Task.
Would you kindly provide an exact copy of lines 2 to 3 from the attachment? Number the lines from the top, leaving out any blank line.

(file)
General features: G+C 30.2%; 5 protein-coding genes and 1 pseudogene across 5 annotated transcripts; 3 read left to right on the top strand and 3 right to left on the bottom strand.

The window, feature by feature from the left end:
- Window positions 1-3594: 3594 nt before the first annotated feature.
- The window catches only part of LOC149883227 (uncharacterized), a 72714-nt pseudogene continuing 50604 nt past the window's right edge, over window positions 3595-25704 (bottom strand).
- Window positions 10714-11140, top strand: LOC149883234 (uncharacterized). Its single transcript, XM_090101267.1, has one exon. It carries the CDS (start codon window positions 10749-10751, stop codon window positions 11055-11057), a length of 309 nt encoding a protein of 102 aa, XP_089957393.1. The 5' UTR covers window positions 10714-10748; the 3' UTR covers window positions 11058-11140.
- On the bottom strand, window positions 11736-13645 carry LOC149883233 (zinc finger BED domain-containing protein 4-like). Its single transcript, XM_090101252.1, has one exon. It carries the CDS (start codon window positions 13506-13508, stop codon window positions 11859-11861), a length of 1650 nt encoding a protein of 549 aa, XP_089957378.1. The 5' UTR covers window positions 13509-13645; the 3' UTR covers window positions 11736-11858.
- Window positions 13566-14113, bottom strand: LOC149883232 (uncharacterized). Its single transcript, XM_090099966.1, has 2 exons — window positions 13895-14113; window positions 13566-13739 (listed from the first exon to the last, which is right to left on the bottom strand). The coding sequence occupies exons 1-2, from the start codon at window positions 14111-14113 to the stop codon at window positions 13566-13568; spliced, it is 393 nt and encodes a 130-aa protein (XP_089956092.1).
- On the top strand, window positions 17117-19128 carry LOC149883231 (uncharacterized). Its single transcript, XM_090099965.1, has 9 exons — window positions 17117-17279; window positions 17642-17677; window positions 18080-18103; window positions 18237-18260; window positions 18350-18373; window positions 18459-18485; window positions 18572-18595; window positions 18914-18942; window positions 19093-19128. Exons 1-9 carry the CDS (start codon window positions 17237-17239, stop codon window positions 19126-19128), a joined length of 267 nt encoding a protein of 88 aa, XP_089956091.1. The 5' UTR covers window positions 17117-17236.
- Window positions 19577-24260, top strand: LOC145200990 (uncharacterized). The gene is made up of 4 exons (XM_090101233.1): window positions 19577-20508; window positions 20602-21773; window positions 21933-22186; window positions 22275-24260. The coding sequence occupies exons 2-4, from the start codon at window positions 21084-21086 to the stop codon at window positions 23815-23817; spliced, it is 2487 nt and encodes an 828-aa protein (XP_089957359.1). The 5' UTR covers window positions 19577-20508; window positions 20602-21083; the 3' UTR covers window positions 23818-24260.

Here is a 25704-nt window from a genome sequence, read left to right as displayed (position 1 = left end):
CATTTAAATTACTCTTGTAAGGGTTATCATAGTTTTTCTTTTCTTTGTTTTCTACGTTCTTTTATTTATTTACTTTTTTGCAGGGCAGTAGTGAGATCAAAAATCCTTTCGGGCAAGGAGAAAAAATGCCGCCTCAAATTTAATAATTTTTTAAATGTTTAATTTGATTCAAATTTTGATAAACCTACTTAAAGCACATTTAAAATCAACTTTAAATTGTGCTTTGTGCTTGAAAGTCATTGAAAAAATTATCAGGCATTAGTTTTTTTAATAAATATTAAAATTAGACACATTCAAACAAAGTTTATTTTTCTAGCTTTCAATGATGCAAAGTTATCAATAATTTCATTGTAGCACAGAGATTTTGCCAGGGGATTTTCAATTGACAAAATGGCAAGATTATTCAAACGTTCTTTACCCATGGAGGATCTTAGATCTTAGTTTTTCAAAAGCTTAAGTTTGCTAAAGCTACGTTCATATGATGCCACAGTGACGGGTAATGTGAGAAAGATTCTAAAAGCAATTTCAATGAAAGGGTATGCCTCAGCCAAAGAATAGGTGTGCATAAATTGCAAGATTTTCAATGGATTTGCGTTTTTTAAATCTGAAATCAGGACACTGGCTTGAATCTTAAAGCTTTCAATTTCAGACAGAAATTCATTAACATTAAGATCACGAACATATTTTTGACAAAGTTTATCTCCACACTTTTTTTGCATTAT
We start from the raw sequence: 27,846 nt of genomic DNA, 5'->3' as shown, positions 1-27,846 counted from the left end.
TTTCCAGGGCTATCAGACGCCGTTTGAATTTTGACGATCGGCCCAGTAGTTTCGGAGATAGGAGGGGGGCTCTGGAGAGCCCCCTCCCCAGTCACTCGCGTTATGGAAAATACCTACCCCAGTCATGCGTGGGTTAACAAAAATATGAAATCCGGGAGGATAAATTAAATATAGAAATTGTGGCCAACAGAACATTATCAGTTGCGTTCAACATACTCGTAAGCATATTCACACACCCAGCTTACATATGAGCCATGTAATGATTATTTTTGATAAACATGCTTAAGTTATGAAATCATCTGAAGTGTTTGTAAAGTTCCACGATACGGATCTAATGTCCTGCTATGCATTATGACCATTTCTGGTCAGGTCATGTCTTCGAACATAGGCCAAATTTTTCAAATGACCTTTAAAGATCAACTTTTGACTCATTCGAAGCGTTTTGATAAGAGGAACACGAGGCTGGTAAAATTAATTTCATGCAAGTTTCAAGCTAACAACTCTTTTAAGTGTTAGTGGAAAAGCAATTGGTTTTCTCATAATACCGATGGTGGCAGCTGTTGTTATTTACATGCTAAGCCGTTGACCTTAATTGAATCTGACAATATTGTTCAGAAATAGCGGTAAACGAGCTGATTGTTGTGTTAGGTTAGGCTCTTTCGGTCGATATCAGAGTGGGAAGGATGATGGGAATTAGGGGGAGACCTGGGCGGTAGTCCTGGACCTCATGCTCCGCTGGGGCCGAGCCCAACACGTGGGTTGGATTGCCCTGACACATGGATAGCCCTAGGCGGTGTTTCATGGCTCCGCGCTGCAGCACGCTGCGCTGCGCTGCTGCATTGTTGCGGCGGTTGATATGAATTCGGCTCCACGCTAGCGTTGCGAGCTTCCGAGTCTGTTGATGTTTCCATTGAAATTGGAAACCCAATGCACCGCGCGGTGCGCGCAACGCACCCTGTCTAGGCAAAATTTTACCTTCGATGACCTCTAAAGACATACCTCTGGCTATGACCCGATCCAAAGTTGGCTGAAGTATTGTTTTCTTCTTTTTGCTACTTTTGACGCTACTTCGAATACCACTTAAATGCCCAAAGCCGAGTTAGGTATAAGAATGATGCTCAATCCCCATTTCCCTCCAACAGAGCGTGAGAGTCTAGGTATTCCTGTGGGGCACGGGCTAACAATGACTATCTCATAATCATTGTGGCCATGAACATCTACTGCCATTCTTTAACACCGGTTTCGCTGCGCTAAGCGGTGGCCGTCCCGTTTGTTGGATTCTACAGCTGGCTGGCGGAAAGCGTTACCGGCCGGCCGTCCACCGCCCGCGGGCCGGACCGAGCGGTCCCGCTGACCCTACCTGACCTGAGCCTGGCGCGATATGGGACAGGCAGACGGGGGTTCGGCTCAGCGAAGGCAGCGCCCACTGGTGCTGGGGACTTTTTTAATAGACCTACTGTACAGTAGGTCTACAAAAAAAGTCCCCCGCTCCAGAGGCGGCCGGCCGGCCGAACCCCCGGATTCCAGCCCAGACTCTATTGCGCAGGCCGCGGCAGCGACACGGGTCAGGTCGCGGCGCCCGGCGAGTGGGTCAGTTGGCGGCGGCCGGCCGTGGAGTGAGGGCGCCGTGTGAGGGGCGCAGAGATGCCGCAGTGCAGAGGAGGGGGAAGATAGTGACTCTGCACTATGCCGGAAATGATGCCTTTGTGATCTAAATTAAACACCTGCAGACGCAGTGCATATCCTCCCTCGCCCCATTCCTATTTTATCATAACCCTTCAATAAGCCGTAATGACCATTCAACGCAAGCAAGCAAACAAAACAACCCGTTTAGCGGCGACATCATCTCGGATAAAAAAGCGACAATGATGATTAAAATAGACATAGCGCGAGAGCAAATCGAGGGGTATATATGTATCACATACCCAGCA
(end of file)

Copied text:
The window, feature by feature from the left end:
- Window positions 1-3594: 3594 nt before the first annotated feature.